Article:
If you have glaucoma, it is critical to decrease and control your intraocular pressure (IOP) in order to preserve your eyesight. Depending on your individual situation, there are several treatment options available:
Canaloplasty is an advanced surgical treatment for glaucoma, which uses breakthrough microcatheter technology to restore your eye’s natural drainage system. Unlike other glaucoma treatments, which only address one or two aspects of ocular outflow, Canaloplasty comprehensively opens up all components of the eye’s natural outflow system in order to deliver a sustained reduction in IOP. It is also less invasive than traditional glaucoma surgery and can be used across the entire glaucoma treatment spectrum.
SLT or Selective Laser Trabeculoplasty, is a gentle, low-energy laser therapy, which triggers a natural healing response in the eye in order to reduce IOP. SLT effectively lowers IOP in the majority of patients, but the length of time that pressure remains low depends on many factors, including the age of the patient, the type of glaucoma, and other medical conditions that may be present. In some cases medication may still be necessary, but in reduced amounts. SLT is suitable for use across the entire glaucoma treatment spectrum, but it is most effective when used as a first-line therapy in newly diagnosed glaucoma patients.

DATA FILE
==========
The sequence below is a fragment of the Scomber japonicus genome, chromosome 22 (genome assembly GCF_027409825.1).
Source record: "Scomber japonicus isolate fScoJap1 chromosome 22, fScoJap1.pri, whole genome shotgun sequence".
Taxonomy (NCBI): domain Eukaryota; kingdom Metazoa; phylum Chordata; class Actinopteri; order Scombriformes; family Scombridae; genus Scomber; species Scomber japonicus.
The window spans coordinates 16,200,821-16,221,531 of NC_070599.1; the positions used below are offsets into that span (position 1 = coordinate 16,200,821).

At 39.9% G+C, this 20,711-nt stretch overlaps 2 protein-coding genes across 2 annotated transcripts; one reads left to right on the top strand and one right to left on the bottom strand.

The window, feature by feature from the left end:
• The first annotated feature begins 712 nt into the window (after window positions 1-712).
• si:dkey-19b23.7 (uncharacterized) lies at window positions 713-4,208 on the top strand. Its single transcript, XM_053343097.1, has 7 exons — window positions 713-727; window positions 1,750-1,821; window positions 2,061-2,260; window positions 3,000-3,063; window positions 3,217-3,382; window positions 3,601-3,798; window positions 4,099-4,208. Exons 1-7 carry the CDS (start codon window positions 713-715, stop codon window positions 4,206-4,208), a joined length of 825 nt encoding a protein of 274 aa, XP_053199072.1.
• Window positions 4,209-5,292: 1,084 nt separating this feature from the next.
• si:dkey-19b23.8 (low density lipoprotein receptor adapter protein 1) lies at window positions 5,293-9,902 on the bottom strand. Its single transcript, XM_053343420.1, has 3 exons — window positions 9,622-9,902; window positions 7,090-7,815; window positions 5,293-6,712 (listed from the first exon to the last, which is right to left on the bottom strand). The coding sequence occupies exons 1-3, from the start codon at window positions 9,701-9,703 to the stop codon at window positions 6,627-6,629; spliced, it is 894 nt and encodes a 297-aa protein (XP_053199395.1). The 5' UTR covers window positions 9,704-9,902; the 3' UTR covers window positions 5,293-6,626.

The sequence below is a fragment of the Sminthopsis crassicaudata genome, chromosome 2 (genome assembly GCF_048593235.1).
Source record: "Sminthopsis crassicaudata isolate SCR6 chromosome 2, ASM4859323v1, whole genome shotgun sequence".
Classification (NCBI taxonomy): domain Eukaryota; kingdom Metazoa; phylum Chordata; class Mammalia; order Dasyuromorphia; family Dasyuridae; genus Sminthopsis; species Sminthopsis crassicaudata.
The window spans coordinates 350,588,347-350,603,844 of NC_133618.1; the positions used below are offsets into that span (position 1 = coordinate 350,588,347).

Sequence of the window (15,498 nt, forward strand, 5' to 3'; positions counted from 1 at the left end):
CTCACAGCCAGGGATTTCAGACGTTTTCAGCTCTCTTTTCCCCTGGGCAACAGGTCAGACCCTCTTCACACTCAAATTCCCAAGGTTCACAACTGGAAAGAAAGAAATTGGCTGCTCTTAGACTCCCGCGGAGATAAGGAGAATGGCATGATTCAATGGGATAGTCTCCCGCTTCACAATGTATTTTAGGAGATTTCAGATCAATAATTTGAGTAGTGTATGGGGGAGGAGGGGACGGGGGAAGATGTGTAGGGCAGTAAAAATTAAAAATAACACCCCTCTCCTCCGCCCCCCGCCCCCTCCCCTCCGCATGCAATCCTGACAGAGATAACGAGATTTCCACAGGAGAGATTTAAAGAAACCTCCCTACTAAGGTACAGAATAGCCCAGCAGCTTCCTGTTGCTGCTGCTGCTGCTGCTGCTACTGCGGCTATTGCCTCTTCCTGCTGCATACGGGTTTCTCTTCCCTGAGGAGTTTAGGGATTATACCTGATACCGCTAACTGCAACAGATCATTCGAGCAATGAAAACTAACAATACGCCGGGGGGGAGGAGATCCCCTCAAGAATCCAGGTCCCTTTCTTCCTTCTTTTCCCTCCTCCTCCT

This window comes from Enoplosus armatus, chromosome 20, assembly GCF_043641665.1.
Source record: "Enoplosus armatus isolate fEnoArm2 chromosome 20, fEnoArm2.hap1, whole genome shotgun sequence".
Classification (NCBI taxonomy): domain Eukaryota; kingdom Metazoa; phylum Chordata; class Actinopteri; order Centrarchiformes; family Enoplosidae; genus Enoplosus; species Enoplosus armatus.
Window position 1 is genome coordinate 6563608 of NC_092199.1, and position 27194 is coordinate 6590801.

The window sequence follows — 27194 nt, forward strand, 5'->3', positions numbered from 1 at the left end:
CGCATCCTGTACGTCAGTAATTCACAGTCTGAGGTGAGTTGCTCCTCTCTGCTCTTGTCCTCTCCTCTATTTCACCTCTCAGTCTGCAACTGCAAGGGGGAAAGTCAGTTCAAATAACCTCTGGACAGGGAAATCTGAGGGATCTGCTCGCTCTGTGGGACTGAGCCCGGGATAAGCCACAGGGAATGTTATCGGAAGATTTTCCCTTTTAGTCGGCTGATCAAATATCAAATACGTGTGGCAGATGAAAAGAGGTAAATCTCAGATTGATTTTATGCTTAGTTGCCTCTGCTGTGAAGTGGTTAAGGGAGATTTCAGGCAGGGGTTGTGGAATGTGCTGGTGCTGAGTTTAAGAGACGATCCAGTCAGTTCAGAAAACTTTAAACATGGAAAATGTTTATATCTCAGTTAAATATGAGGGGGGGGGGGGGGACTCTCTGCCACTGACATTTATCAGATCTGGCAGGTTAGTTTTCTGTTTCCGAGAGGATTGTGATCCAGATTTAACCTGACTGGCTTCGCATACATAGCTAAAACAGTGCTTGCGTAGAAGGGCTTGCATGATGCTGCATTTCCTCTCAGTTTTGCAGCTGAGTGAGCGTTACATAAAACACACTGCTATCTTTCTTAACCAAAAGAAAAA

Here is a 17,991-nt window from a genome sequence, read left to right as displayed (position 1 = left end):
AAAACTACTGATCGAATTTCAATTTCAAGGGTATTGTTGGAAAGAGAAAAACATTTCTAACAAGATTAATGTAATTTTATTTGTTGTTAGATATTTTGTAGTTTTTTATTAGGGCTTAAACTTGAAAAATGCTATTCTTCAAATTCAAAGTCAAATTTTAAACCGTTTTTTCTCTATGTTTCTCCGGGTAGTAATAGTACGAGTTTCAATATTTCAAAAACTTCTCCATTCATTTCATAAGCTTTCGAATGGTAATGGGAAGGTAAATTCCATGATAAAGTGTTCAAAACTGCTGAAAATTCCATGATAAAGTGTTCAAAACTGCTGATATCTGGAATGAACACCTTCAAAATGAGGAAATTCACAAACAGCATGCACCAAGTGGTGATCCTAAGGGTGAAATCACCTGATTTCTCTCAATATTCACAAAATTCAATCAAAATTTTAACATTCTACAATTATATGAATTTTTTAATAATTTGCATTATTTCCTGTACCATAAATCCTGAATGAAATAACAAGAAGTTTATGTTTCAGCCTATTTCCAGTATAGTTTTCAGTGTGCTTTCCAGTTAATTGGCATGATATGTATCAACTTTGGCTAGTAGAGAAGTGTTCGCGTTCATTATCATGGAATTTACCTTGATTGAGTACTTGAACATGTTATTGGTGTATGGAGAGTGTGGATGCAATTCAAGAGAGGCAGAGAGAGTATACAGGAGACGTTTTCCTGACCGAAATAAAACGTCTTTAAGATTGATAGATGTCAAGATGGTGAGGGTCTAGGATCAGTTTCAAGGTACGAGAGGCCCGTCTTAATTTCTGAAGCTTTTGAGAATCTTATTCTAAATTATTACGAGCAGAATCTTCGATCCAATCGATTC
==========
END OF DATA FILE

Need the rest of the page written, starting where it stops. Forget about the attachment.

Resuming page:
Note: Previously, Argon Laser Trabeculoplasty (ALT) was used to treat glaucoma. ALT uses a high-energy laser to “open” the clogged areas of the trabecular meshwork. However, ALT has been shown to cause permanent coagulative damage to the eye and its use is now limited.
Medication (eye drops) are the most common form of treatment for glaucoma; however, there are side effects, and medications aren’t effective for all patients – and you have to remember to take your medication every day. There are a number of different categories of eye drops, but all are used to either decrease the amount of fluid (aqueous humor) in the eye or to improve the outflow of this fluid in order to stabilize or reduce intraocular pressure. Your doctor will decide which medications are best suited to you based on a number of considerations, including your medical history and current medication regimen. Your doctor may also elect to prescribe a combination of eye drops.
Traditionally surgery has been performed to create a new drainage channel by effectively by-passing the natural outflow pathways. Such surgery is generally used to treat the more aggressive or advanced stages of glaucoma.
Trabeculectomy is an outpatient procedure but may require an overnight stay in a hospital. During the surgery your surgeon will cut a flap in the white part of the eye (sclera) and remove a piece of trabecular meshwork. This creates a new opening through which the eye’s fluid will flow, reducing IOP. Trabeculectomy is a highly invasive procedure, which carries an elevated risk of complications and side effects, including blurred vision, bleeding in the eye, infection and discomfort.
Tube/shunt surgery involves placing a tube through which the aqueous will exit the eye and a valve placed on the eye’s surface to regulate the flow.
Minimally Invasive Glaucoma Surgeries (MIGS) refer to a number of devices/techniques that are used to address one or two of the areas of outflow resistance associated with IOP in glaucoma patients. Typically performed during cataract surgery, these procedures are said to be quicker and safer than traditional glaucoma surgery. The long-term efficacy of these new procedures has yet to be determined, however.